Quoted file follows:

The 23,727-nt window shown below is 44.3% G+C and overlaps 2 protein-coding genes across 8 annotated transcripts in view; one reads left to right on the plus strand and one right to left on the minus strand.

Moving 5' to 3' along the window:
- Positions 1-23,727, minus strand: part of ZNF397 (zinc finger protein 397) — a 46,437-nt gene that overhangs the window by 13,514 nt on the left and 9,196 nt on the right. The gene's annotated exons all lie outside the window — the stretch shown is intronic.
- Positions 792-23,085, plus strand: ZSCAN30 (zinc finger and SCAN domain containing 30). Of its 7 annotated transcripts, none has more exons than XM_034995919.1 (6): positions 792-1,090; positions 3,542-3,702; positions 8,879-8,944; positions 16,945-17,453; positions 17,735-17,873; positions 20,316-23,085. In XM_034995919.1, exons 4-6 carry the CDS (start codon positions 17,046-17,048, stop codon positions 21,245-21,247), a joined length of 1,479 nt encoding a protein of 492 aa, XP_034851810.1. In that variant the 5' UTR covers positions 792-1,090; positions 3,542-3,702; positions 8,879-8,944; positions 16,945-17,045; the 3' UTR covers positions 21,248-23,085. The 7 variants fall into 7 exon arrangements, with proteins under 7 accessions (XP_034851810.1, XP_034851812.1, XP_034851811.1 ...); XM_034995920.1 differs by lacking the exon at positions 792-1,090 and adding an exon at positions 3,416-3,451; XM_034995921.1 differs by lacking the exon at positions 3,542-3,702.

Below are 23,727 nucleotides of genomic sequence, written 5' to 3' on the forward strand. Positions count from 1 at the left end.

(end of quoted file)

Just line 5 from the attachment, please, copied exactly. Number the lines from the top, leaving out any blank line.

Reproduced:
Below are 23,727 nucleotides of genomic sequence, written 5' to 3' on the forward strand. Positions count from 1 at the left end.